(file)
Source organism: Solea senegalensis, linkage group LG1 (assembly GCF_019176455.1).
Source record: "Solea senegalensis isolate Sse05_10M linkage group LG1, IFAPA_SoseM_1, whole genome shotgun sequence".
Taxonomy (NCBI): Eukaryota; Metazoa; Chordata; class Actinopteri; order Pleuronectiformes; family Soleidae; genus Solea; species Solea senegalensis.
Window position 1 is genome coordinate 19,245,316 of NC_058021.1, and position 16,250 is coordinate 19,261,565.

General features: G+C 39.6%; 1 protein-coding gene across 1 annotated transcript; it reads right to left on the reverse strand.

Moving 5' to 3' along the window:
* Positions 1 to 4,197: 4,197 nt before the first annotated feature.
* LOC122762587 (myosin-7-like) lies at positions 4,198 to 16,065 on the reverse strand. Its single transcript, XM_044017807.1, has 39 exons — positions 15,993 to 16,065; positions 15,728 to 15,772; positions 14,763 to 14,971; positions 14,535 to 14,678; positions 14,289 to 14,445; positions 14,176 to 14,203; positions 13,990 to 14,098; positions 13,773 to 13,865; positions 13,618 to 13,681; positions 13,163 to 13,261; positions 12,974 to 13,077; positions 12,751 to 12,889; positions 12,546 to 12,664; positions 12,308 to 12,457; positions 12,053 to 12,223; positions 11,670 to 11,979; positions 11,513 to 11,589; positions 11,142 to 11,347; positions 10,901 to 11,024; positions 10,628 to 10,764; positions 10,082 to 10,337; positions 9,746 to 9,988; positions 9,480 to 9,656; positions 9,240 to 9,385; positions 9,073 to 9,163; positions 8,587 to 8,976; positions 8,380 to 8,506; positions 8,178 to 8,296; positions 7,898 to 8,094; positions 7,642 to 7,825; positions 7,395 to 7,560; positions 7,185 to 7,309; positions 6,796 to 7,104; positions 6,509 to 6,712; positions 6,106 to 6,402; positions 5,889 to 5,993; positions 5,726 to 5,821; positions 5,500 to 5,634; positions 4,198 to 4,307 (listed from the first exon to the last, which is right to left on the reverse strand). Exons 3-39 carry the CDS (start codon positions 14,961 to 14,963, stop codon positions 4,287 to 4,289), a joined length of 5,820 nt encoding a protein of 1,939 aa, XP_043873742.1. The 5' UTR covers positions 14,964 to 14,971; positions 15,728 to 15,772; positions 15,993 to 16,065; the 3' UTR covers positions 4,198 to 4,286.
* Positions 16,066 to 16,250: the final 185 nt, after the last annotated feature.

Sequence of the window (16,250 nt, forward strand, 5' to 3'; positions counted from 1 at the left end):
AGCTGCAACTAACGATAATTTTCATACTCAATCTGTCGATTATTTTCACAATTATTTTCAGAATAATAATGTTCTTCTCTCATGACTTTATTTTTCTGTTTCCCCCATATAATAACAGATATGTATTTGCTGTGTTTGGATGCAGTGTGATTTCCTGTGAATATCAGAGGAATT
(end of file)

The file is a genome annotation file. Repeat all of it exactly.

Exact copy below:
Source organism: Solea senegalensis, linkage group LG1 (assembly GCF_019176455.1).
Source record: "Solea senegalensis isolate Sse05_10M linkage group LG1, IFAPA_SoseM_1, whole genome shotgun sequence".
Taxonomy (NCBI): Eukaryota; Metazoa; Chordata; class Actinopteri; order Pleuronectiformes; family Soleidae; genus Solea; species Solea senegalensis.
Window position 1 is genome coordinate 19,245,316 of NC_058021.1, and position 16,250 is coordinate 19,261,565.

General features: G+C 39.6%; 1 protein-coding gene across 1 annotated transcript; it reads right to left on the reverse strand.

Moving 5' to 3' along the window:
* Positions 1 to 4,197: 4,197 nt before the first annotated feature.
* LOC122762587 (myosin-7-like) lies at positions 4,198 to 16,065 on the reverse strand. Its single transcript, XM_044017807.1, has 39 exons — positions 15,993 to 16,065; positions 15,728 to 15,772; positions 14,763 to 14,971; positions 14,535 to 14,678; positions 14,289 to 14,445; positions 14,176 to 14,203; positions 13,990 to 14,098; positions 13,773 to 13,865; positions 13,618 to 13,681; positions 13,163 to 13,261; positions 12,974 to 13,077; positions 12,751 to 12,889; positions 12,546 to 12,664; positions 12,308 to 12,457; positions 12,053 to 12,223; positions 11,670 to 11,979; positions 11,513 to 11,589; positions 11,142 to 11,347; positions 10,901 to 11,024; positions 10,628 to 10,764; positions 10,082 to 10,337; positions 9,746 to 9,988; positions 9,480 to 9,656; positions 9,240 to 9,385; positions 9,073 to 9,163; positions 8,587 to 8,976; positions 8,380 to 8,506; positions 8,178 to 8,296; positions 7,898 to 8,094; positions 7,642 to 7,825; positions 7,395 to 7,560; positions 7,185 to 7,309; positions 6,796 to 7,104; positions 6,509 to 6,712; positions 6,106 to 6,402; positions 5,889 to 5,993; positions 5,726 to 5,821; positions 5,500 to 5,634; positions 4,198 to 4,307 (listed from the first exon to the last, which is right to left on the reverse strand). Exons 3-39 carry the CDS (start codon positions 14,961 to 14,963, stop codon positions 4,287 to 4,289), a joined length of 5,820 nt encoding a protein of 1,939 aa, XP_043873742.1. The 5' UTR covers positions 14,964 to 14,971; positions 15,728 to 15,772; positions 15,993 to 16,065; the 3' UTR covers positions 4,198 to 4,286.
* Positions 16,066 to 16,250: the final 185 nt, after the last annotated feature.

Sequence of the window (16,250 nt, forward strand, 5' to 3'; positions counted from 1 at the left end):
AGCTGCAACTAACGATAATTTTCATACTCAATCTGTCGATTATTTTCACAATTATTTTCAGAATAATAATGTTCTTCTCTCATGACTTTATTTTTCTGTTTCCCCCATATAATAACAGATATGTATTTGCTGTGTTTGGATGCAGTGTGATTTCCTGTGAATATCAGAGGAATT